7 miles in Indianapolis

Think about your morning routine. If you’re like me, you wake up, get dressed, and head out the door to go to work. Your schedule will vary, of course. I get up early, and you may get up later. I don’t have to shuffle kids to school. You might have to. But the routine is steady. Only occasionally does something get in the way – like an illness or a dead car battery. How many of the 260 working days each year does that happen, though? For most, it’s probably only a few.

For another group of commuters, it’s likely most days. I’ve long lamented the wastefulness of cars and car culture. But there’s a reason why cars win and there’s a reason why self-driving cars have so many people excited for the future: it works way better.

My commute this morning, and last Thursday, and last Wednesday looked something like this:

  • Wake up at 5:30 a.m.
  • Out the door at 6. Walk 15 minutes.
  • Take a bus Downtown. Arrive at 6:40.
  • Walk across the street to grab a Bikeshare bike. There are no bikes.
  • Walk to another station. There are no bikes.
  • Walk to another station, 15 minutes later, get a bike.
  • Bike to the station nearest my office. There are no open docks.
  • Bike backward to dock at another station then waste another 15 minutes walking.
Pacers Bikeshare Empty Station

An empty Pacers bikeshare station

You can imagine how awful that is when the weather is lousy. This is all to go 7 miles.

At the end of the day this process is reversed on more occasions than not.

Bikeshare as transportation doesn’t work because bikeshare doesn’t work for anything buy playful jaunts on a whim. I spend more time walking to and from bike and bus stations than I do using them.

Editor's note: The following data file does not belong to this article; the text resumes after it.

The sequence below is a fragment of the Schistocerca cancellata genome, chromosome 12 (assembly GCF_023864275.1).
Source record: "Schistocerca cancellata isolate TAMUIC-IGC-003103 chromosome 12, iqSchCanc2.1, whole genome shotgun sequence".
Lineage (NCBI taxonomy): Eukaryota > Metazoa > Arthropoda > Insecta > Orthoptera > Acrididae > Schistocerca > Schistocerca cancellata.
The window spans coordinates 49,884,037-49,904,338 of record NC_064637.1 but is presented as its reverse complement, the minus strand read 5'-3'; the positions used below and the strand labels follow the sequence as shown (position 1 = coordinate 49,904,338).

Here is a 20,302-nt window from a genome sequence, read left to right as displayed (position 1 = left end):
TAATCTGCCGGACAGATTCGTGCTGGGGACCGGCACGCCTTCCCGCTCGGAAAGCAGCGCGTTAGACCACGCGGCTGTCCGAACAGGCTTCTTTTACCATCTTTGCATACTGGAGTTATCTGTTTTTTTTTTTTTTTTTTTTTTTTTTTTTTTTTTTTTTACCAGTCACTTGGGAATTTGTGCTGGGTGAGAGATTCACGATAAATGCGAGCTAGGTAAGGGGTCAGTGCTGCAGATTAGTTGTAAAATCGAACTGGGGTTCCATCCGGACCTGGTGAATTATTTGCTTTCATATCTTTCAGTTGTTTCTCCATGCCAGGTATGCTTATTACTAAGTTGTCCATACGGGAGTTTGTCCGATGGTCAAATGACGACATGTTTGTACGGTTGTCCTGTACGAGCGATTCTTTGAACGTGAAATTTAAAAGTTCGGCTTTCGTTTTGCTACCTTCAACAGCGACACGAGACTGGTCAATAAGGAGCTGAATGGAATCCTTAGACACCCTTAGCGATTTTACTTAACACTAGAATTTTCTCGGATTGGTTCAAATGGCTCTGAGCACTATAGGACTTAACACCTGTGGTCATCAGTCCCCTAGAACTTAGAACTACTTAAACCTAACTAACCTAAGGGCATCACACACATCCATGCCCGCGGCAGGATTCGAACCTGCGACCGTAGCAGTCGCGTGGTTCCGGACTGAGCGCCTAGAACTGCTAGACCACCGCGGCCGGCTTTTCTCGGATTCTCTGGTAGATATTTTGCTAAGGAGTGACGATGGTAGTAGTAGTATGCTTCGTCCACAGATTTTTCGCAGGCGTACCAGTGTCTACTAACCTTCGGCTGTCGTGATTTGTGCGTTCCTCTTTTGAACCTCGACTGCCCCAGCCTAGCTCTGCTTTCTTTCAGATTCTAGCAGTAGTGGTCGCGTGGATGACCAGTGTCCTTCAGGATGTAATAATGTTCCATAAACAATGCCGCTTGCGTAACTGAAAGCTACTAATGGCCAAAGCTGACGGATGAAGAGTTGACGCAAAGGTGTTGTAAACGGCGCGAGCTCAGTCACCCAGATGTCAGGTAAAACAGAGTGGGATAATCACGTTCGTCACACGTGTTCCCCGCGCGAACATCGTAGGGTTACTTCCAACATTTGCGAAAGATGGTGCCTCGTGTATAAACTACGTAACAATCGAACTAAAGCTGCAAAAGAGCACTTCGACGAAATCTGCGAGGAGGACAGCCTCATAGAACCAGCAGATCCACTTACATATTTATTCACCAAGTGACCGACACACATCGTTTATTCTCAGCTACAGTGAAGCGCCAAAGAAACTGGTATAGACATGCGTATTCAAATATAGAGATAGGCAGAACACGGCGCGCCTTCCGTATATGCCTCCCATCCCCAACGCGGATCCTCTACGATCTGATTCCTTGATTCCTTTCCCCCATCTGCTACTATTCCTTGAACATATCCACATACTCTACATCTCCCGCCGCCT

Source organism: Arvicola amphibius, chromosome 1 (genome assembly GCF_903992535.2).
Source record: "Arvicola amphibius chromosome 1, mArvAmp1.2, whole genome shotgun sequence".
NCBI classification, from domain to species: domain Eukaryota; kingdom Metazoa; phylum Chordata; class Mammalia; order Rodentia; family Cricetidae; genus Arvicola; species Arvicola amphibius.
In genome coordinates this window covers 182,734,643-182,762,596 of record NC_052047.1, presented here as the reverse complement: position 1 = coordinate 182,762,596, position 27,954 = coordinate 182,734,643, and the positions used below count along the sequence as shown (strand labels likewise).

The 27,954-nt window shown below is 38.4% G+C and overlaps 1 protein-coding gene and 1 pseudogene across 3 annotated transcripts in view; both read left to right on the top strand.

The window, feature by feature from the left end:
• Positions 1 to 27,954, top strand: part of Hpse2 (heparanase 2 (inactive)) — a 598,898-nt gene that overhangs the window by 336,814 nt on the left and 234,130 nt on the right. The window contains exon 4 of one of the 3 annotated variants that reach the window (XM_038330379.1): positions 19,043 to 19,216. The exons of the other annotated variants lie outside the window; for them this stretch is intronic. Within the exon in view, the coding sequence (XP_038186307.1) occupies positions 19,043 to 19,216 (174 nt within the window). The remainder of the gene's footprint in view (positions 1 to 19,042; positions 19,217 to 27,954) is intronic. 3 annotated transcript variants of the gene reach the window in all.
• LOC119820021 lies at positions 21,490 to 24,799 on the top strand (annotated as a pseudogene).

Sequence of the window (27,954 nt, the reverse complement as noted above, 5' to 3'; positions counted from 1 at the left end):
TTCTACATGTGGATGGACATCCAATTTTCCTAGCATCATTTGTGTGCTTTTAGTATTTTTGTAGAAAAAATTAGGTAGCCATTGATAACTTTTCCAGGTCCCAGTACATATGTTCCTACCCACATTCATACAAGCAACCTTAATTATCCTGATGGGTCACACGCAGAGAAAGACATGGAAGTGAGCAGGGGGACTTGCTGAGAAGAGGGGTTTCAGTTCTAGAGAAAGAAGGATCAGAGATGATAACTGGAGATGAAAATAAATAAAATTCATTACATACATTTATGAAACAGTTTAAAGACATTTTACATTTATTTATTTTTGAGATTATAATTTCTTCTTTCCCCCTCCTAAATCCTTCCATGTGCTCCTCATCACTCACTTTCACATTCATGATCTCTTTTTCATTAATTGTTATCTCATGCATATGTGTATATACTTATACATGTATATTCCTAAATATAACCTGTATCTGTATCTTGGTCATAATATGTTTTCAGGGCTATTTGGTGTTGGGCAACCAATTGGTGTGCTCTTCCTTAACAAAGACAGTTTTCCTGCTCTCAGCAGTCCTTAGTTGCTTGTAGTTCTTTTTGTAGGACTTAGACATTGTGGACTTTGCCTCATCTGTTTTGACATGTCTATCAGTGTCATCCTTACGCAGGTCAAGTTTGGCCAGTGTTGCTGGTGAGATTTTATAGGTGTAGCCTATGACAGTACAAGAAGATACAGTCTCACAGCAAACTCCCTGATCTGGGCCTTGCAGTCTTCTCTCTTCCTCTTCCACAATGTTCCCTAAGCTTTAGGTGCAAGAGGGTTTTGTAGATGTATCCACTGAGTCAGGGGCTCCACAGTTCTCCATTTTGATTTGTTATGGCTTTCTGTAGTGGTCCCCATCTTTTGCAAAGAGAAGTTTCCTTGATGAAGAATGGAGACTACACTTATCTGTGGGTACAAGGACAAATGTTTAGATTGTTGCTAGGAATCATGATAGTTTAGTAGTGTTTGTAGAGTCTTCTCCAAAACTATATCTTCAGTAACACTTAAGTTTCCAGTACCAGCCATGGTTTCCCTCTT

The broken Pacers Bikeshare app just displays a map

The broken Pacers Bikeshare app just displays a map

The Bikeshare people regularly say to check their app to make sure a bike is available or a dock. Except it doesn’t work and hasn’t worked for over a month. Plus, it’s ridiculous. You’re telling people, “Before you go to work make sure one of the five spots is open.” As if that somehow changes where your office is.

Cars cost a lot of money, and I think they cost more than they’re worth. Government regulations require ever-additional costs (backup cameras, for instance). But there’s a reason everyone immediately shuffles to get one in all but a few cities in the U.S.: you get in them, you go somewhere, and you go somewhere else, and you get stuff done. That’s what productive high-performing people do. They get stuff done.

If time is money, then the time wasted on this dance every morning is a tax. We try to fill it with “productive” work – like listening to audiobooks or podcasts, but you can’t read a book or type on a laptop while you’re walking. If I left my house in the morning when I was ready, at 5:45, I could be at work by 6:05. In other words, I could be at my destination in the time it takes to walk half a mile down the road. This is why self-driving car advocates are excited. You couple the speed of destination arrival with the ability to read a book or catch up on emails. Convenience always wins. If every morning was a driving disaster this conversation might be different. But that’s not a problem I encounter even if I did drive.

Nothing any mere mortal can do will change this. Cities aren’t magically going to increase their density so you don’t have to travel as far. This doesn’t matter anyway. Just look at my commute problems, where most happen in the city’s densest square mile. The Transit Plan addresses none of this, because it doesn’t matter if the frequency is higher if I still have to walk 15-20 minutes to get to a stop. The Bikeshare isn’t going to get any better because no one’s coming to work at 4 am to make sure everything’s in order by 6.

Using car share isn’t much different in problems than bike share. But the cost is bonkers, at nearly $6 for a one-mile jaunt thanks to Indy’s nation-leading rental car tax. $12 a day round-trip just to move a mile is insane. You might as well buy a car so you could go more than one place a day. And spending more on ride-hailing services like Lyft is even more expensive. I don’t, however, think self-driving cars will make Lyft and others cheaper. Just more profitable for the companies.